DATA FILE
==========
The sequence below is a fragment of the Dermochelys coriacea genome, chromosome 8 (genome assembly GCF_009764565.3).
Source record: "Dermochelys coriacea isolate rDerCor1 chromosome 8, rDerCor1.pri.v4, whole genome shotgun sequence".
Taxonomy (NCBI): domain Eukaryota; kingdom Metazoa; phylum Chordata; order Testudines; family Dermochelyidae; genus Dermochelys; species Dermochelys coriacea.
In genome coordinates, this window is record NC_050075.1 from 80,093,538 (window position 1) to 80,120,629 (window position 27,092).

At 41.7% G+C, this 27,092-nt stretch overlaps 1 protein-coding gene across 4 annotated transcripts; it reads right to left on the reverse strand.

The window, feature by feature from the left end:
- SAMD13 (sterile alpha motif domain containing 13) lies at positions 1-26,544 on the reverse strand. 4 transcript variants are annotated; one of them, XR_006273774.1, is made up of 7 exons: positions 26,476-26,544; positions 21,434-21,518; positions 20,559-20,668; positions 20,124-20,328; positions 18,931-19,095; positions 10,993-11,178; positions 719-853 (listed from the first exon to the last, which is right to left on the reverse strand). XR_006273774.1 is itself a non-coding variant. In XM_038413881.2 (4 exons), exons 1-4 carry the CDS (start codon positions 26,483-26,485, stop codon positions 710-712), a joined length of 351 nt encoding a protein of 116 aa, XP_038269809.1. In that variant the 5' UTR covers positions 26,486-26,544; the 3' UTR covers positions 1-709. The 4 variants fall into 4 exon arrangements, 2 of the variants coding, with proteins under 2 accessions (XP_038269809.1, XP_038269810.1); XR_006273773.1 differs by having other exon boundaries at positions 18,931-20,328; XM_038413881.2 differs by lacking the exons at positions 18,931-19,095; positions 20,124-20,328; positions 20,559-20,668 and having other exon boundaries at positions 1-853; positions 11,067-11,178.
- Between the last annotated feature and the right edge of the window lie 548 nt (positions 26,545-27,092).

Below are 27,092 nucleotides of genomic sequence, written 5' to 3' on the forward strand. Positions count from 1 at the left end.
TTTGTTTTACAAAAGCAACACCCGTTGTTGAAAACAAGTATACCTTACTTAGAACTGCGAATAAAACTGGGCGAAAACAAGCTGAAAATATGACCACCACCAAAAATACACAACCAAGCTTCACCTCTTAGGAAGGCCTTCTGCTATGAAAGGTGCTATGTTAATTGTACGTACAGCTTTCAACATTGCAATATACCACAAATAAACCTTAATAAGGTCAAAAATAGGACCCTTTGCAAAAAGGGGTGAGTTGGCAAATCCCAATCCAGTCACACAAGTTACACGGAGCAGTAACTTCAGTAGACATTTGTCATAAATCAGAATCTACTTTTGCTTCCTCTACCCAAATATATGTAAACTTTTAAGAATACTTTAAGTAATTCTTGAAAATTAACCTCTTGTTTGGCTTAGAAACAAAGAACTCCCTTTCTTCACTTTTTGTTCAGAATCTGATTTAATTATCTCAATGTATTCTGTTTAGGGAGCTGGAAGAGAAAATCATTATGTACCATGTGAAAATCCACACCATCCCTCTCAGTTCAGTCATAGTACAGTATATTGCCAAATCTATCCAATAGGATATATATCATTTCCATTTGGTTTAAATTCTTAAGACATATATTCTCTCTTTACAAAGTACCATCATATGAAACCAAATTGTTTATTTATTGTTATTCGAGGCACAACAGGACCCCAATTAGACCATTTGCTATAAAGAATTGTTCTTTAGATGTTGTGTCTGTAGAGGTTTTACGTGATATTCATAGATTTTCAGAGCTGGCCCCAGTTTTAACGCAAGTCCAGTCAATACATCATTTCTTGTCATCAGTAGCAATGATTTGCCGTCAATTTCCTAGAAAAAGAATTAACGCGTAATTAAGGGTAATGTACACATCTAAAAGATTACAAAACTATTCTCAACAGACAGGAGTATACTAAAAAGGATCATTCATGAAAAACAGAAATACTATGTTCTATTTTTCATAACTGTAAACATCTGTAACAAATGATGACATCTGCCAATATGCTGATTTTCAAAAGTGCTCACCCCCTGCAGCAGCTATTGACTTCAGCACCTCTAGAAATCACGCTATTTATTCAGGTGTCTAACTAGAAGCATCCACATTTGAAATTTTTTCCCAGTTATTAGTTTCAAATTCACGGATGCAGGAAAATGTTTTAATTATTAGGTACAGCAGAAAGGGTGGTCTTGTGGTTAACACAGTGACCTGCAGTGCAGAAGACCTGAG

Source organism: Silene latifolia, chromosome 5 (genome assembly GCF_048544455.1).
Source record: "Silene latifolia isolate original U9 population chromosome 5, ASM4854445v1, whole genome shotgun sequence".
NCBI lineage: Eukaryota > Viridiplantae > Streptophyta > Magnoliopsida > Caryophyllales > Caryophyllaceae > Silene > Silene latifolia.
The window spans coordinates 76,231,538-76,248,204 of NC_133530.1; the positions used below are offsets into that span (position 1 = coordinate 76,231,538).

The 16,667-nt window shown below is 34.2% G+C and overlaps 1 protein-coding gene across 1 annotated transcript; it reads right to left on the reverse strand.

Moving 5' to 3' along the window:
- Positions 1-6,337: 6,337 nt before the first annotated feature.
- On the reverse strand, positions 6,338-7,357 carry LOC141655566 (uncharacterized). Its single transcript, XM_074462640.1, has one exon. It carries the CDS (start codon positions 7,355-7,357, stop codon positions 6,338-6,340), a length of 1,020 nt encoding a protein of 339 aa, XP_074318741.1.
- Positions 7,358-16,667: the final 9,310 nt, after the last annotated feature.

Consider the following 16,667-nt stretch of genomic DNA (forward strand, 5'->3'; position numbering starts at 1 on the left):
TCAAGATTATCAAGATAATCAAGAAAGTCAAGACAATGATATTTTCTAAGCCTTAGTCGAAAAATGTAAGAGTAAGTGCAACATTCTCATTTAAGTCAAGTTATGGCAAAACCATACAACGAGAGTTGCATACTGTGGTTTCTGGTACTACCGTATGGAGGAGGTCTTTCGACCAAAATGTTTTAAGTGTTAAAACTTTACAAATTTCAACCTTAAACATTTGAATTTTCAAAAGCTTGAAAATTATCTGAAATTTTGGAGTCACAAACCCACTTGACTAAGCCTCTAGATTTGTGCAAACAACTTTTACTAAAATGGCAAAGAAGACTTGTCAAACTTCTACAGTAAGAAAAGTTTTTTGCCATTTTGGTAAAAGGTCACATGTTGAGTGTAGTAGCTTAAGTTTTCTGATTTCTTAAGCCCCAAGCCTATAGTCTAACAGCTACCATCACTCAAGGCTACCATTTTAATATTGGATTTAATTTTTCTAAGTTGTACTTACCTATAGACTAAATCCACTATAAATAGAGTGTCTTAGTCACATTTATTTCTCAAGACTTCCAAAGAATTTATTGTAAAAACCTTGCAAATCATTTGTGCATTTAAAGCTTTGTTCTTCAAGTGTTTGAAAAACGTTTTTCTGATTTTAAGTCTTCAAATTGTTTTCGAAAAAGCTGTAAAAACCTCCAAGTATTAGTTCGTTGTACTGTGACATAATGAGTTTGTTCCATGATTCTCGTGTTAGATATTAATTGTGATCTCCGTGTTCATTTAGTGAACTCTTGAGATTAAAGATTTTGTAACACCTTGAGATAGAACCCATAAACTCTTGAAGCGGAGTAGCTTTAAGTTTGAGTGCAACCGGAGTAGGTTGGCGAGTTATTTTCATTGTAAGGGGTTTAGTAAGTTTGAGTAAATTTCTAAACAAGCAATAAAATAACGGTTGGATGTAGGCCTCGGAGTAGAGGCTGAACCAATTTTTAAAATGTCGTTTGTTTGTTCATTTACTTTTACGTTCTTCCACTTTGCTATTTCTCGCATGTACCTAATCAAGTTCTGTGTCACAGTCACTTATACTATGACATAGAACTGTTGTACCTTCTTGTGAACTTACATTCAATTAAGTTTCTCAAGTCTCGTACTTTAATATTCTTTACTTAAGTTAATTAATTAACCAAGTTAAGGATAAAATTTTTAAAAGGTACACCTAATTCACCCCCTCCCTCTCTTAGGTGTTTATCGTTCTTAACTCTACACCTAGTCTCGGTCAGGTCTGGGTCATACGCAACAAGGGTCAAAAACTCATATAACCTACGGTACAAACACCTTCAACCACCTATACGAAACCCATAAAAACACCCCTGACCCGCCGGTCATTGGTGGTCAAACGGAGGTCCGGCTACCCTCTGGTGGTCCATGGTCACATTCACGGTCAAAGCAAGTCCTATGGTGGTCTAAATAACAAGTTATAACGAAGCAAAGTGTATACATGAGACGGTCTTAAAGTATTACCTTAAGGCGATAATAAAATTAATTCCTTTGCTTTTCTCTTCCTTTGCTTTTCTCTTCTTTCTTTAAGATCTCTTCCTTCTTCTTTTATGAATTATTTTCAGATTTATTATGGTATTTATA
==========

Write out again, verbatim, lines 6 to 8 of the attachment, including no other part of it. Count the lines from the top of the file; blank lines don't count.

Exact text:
The window, feature by feature from the left end:
- SAMD13 (sterile alpha motif domain containing 13) lies at positions 1-26,544 on the reverse strand. 4 transcript variants are annotated; one of them, XR_006273774.1, is made up of 7 exons: positions 26,476-26,544; positions 21,434-21,518; positions 20,559-20,668; positions 20,124-20,328; positions 18,931-19,095; positions 10,993-11,178; positions 719-853 (listed from the first exon to the last, which is right to left on the reverse strand). XR_006273774.1 is itself a non-coding variant. In XM_038413881.2 (4 exons), exons 1-4 carry the CDS (start codon positions 26,483-26,485, stop codon positions 710-712), a joined length of 351 nt encoding a protein of 116 aa, XP_038269809.1. In that variant the 5' UTR covers positions 26,486-26,544; the 3' UTR covers positions 1-709. The 4 variants fall into 4 exon arrangements, 2 of the variants coding, with proteins under 2 accessions (XP_038269809.1, XP_038269810.1); XR_006273773.1 differs by having other exon boundaries at positions 18,931-20,328; XM_038413881.2 differs by lacking the exons at positions 18,931-19,095; positions 20,124-20,328; positions 20,559-20,668 and having other exon boundaries at positions 1-853; positions 11,067-11,178.
- Between the last annotated feature and the right edge of the window lie 548 nt (positions 26,545-27,092).